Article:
More than a year ago, I blogged here about using RFID to track presence times in the BORM ERP system. I used the system a lot since then. But the BlinkM was really limited as the only immediate feedback channel. To use it with multiple users, a display was needed. The default Arduino compatible displays seemed a bit overpriced, and the Nokia phone that I disassembled didn’t have the same display as I used for the spectrum analyzer. But these displays are available for a bargain from china. The only problem was that the bifferboard didn’t have enough GPIO pins available to drive the “SPI plus extras” interface. But i2c was already configured for the BlinkM.
So, the most obvious solution was to use an AtMega8 as an intermediary. I defined a simple protocol and implemented it as i2c and uart on the AVR. I also wrote a small python class to interface it from the client side. As I buffer only one complete command, I had to add some delays in the python script to make sure the AVR can complete the command before the next one arrives. Apart from that, it all worked well when testing on an Alix or RaspberryPi. But i2c communication refused to work entirely when testing with the bifferboard. Not even i2cdetect could locate the device. That was bad, since I wanted to use it with the Bifferboard, and the other two were only for testing during the development. I checked with the oscilloscope, and found out that the i2c clock on the bifferboard runs with only 33kHz while the other two run at the standard 100kHz. So I tried to adjust the i2c clock settings on the AVR, as well as different options with the external oscillators and clock settings, but I was still still out of luck. Then I replaced the AtMega8 with an AtMega168 and it immediately worked. Next, I tried another AtMega8 and this one also worked with the Bifferboard. I switched back and forth and re-flashed them with the exact same settings. Still, one of them worked with all tested linux devices, while the other one still refused to work with the Bifferboard. So I concluded, one of these cheap AVR’s from china must be flaky, and I just used the other one. Seems like that’s what you get for one 6th of the price you pay for these chips in Switzerland.
Apart from the display, I also added an RGB LED that behaves like the BlinkM before. And on top of that a small piezo buzzer. But since I could hardly hear it’s sound when driven with 3.3V, I didn’t bother re-soldering it when it fell off.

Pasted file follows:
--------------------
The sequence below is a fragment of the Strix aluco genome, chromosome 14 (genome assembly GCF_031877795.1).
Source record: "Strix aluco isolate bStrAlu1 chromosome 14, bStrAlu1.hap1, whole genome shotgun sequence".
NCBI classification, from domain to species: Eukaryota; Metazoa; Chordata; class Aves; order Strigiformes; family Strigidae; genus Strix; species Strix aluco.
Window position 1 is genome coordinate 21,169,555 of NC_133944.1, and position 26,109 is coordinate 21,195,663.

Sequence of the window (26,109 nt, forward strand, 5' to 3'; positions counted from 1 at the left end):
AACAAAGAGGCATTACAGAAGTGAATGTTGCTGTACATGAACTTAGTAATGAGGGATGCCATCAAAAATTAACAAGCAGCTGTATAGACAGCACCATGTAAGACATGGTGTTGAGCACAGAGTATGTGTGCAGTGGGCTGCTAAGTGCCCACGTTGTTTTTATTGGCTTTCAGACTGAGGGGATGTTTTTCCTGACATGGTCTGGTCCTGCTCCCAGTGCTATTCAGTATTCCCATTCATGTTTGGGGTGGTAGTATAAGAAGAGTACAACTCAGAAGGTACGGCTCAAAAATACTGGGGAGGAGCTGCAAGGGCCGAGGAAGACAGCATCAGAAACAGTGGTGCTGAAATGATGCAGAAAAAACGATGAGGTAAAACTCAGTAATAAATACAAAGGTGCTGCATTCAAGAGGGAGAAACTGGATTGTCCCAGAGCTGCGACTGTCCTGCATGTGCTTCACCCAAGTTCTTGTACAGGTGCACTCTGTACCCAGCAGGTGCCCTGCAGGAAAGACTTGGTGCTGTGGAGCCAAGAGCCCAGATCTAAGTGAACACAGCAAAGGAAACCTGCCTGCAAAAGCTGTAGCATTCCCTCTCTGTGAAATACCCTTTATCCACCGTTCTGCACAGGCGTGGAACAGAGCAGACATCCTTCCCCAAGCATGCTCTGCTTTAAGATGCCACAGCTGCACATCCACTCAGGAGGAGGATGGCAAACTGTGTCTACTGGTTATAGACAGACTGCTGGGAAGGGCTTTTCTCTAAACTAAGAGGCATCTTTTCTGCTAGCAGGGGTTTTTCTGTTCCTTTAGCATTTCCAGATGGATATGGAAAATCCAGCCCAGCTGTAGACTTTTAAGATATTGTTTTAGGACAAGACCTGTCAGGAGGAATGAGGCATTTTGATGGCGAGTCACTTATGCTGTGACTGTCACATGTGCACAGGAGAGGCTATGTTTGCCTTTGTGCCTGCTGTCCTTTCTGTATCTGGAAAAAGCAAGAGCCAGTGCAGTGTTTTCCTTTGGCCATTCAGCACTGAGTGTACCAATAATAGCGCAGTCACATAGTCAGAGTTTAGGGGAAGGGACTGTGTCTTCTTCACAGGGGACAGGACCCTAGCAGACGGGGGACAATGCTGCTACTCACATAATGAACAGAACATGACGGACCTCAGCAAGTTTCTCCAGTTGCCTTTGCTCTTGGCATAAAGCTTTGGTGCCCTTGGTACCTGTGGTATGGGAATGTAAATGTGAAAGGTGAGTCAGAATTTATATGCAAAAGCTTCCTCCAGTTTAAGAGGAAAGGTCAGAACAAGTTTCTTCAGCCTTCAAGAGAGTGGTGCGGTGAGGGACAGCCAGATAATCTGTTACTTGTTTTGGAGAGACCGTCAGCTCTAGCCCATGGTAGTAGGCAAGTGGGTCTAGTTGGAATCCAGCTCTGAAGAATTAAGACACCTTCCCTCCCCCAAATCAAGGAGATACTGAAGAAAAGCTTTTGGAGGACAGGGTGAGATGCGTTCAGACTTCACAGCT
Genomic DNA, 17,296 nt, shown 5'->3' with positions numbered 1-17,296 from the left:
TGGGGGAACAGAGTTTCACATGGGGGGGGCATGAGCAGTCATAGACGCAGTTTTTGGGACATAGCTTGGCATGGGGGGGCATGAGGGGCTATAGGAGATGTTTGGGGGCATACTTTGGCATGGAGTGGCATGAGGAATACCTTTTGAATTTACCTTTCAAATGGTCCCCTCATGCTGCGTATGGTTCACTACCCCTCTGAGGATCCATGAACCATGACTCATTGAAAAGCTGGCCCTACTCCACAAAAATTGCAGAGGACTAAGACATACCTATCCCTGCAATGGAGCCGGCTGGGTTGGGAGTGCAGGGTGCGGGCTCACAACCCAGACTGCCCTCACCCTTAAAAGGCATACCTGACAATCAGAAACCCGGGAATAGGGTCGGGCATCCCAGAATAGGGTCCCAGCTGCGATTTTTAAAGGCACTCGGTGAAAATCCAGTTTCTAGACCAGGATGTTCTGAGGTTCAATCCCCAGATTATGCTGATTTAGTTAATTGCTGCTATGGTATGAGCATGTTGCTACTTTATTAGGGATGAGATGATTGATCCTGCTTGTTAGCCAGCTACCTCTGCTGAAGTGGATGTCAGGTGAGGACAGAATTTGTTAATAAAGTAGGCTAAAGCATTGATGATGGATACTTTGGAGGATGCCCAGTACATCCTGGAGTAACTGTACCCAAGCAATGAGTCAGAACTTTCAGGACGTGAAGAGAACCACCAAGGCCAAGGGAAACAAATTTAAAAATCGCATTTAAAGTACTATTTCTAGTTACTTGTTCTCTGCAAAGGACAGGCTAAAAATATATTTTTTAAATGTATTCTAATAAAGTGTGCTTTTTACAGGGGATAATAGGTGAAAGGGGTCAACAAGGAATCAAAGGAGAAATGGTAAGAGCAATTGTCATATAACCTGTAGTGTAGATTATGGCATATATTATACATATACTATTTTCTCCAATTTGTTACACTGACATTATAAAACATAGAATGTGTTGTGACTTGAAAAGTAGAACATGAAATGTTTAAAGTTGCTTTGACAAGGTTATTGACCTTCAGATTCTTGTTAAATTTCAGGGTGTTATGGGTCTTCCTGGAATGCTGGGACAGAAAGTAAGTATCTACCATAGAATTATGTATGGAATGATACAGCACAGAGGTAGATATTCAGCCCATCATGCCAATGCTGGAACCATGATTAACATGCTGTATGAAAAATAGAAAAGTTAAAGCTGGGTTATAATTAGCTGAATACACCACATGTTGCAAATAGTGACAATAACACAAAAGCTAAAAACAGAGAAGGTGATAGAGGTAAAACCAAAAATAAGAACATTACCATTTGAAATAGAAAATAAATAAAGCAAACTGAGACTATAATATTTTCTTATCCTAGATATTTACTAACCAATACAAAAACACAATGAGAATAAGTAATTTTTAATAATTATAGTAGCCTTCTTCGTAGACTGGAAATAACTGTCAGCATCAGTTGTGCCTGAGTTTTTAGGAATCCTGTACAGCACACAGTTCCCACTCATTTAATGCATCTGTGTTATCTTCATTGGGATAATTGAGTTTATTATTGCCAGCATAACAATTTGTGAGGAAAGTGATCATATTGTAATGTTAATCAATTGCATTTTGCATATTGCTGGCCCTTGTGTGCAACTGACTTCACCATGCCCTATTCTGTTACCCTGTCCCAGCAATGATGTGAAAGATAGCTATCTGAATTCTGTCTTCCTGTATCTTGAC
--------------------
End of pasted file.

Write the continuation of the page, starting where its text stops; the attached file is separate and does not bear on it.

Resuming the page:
Now, my co-workers also started logging their times with RFID.
The code is still on github.
I wanted the robot arm to be a bit autonomous from the computer, and I thought the bifferboard should be powerful enough to drive it. So I wanted to install ROS onto it. My bifferboard runs debian squeeze, and that means it’s not just a matter of installing the packages as with ubuntu. There is a dedicated wiki page about installing ROS on debian, so I was of the opinion that it can’t be that hard. Actually, I once tried to install ros electric already when the bifferboard was still running debian lenny, and I ran into an infinite loop. I was full of hope that this bug had been fixed now with the release of debian squeeze and ros fuerte. But in fact, the first infinite loop was even earlier this time. And after circumventing an issue in pip with the help of a pip dev, I ran into the one I experienced earlier. I was able to find a workaround this time and reported the issue to pyyaml. The bifferboard has no FPU, and from what I can observe in python no inf and strange handling of nan. Continue reading “installing ros on a bifferboard”
With the X and Z gears propperly glued, all axes moved. But it didn’t take long for the Z axis gear to break again. The gear that came with the kit was multilayered wood glued together and laser cut. The place where the belt is, is off the axle of the stepper motor. That’s obviously not a good combination. So I ordered an alloy gear from maedler. That came without a hole in the center. I didn’t have anything else then my hand drill available. Well it’s a bit more off center then I had hoped, but nut much worse than the laser cut wooden gears. And still, it works. So, all three axes work now. The ammount by what they move doesn’t seem right, so I’ll have to adjust some parameters still.
Continue reading “RepRap part 3: Ethernet connection”
Before I discovered what my Bifferboard really is, I almost disposed it, but now It found a new purpose. It’s a networked rfid Terminal for time tracking on our BORM ERP. I use a simple python script on the device because it’s easier to experiment on a device where I would rather not compile too much every time trying something. In fact, this is my first python project appart from looking through some scripts and changing a few lines here and there.
I used a nas dongle from ARP for a while to share an USB harddisk, and I always wondered about what’s inside. It’s a nifty little device that works reasonably well. It needed a reboot from time to time, and it had some issues with the filesystem. Because of the FAT filesystem it couldn’t store large files, but what I missed most was ssh. Not ssh itself, but scp, sftp and rsync. I knew that without further information it would be impossible to add these. But so far I couldn’t find out anything on the internet. Then somehow I found a blog post with a device that looked similar from the outside but was sold more like a hacker device. So I went to figure out if it’s the same. It looked similar from the inside as well. So, it is probably really a bifferboard. The pins for the serial console matched, which was even more proof…
The boot messages with the stock firmware look like this: $ minicom -b 115200 -D /dev/ttyUSB0
Continue reading “Running debian on a nas dongle [updated]”